Deloitte, the giant accounting, consulting, and professional services firm has announced 2017 results, and they are stellar.  Deloitte reported total firm-wide revenues of US$38.8 billion for the fiscal year ended 31 May 2017. It represents a 7.1 percent revenue increase from the previous year.

Why it matters and should matter to CIOs and other technology leaders?  It does and it should.  There are several trends one can notice and draw definite conclusions.

Digging a bit deep, these are the highlights from the Deloitte’s news release:

  • Risk Advisory revenue grew the fastest at 12.9 percent, driven by increased recognition of risk as a strategic driver of performance, a focus on targeted acquisitions in high growth areas such as cyber, and innovative solutions in the field of robotic process automation, risk sensing, and predictive analytics.
  • Consulting revenue grew at 10.2 percent, powered by the urgency of clients to accelerate their business model transformation in disrupted markets, and by its growing momentum through strategic acquisitions, alliances and investments in areas such as artificial intelligence, robotics, cognitive, creative digital consulting, cloud computing, blockchain and Internet of Things (IoT). Deloitte continues to make pioneering moves to help clients transform their businesses through co-innovation initiatives with organizations such as Singularity University and the Singapore Economic Development Board.
  • Tax & Legal revenue grew at 6.6 percent, fueled by client needs related to the global tax reset—resulting from the OECD’s Base Erosion and Profit Shifting effort (BEPS), the evolution of technology and automation, and mass globalization. Deloitte’s focus on helping clients manage and make confident decisions about their tax matters included introducing several enhanced global technology tools such as TP Digital DoX, Value Chain Analysis Tool (VCAT), and myInsight.
  • Financial Advisory revenue grew 5.8 percent, driven by increasing demand for its broad and innovative multi-disciplinary M&A services. Growth was also driven by Deloitte’s Forensic service line, which has been recognized for leadership in eDiscovery, investigations, and dispute analysis and advisory. Regional growth in China, as well as the expansion of the Asia Pacific Financial Crime Network, contributed to Financial Advisory’s strong year.

Here are some thoughts on why Deloitte’s growth matters to CIOs?

  • Despite seemingly on the cusp of disruption, the mainline consulting and professional services industry is well and alive.
  • Companies don’t want to bulk up payroll. Today, more than ever, companies are keeping their employee rolls lean and depending on a range of professional services, outsourcing, and contingent help to remain nimble and lower fixed overhead costs.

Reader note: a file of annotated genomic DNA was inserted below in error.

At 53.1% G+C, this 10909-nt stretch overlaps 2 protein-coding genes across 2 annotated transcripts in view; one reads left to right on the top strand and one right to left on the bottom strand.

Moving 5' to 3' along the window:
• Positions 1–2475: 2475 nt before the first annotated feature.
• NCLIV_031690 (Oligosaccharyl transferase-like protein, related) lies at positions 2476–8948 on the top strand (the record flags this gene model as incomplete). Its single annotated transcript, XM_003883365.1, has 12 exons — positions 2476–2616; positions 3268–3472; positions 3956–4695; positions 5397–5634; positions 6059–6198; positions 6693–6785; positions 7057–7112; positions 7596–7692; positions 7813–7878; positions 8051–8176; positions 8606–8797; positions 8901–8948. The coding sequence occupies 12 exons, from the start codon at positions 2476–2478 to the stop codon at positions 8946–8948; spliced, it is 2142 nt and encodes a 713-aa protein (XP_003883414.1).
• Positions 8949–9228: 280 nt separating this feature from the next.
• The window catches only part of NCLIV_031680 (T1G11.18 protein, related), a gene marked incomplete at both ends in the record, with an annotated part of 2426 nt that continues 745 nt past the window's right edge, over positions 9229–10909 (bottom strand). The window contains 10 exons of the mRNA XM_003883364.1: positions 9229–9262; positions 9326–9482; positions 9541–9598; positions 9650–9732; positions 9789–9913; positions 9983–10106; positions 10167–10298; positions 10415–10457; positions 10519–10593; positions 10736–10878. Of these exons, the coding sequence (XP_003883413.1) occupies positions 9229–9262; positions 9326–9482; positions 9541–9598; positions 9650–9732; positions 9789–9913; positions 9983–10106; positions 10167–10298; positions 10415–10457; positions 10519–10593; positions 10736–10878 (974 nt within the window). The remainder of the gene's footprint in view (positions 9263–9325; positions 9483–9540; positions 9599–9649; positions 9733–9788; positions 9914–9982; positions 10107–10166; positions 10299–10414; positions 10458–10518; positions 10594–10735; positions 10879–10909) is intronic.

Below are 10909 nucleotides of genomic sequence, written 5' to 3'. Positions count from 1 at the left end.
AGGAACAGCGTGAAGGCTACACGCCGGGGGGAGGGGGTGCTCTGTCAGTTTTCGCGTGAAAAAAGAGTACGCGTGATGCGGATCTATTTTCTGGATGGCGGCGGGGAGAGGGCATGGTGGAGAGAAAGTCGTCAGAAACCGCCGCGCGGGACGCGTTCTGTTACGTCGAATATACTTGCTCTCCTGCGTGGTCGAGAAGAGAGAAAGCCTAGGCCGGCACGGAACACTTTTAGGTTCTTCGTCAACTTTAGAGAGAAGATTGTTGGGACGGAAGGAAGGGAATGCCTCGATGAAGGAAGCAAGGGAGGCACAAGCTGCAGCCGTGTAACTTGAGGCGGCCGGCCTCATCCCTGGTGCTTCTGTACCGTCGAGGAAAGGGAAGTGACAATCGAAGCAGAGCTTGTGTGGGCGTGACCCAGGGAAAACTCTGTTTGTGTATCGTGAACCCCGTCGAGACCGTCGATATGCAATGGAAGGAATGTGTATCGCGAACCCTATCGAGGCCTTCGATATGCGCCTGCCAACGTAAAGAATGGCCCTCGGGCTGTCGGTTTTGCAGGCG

• Consulting and Professional Service balance of power is shifting. With companies needing tremendous help in the digital realm, the consulting industry as a whole is at the peak of its value-add.
  • Today, consulting and professional services have become multidimensional, and firms that offer a diverse set of skills and competencies are excelling.  For example, to address many of the digital needs, companies need to put together team ranging from strategy consulting, business and systems analysis, data and analytics, technology enablement, and design.  No wonder, many of the big consulting and professional services firms are acquiring boutique shops across areas such as data, design, and niche solutions.
  • Consulting firms have upped the consulting game and have been recruiting a lot of talent across many disciplines.

And, specifically with regards to Deloitte:

  • Deloitte has raised its game in the strategy realm. More often than not, Deloitte is in the conversations for engagement that have hitherto been the province of the strategy firms (McKinsey, BCG, et al.)
  • Deloitte’s diversity of talent and expertise across industries, functions, technologies, and disciplines is becoming a potent recipe for success in the digital transformation field.
  • Deloitte has been at the forefront of developing a lot of intellectual capital, and that is helping as well.

What should business and technology leaders do?

  • Re-examine your list of favorite providers and evaluate whether all of them have kept up with the times?
  • As reliance on consulting and professional services increase, companies should rethink what core is, what is context, and what is the commodity and where to hire full time, bring on consultants, and outsource some functions.
  • Analyze the consulting spend and develop clear KPIs on how to evaluate success.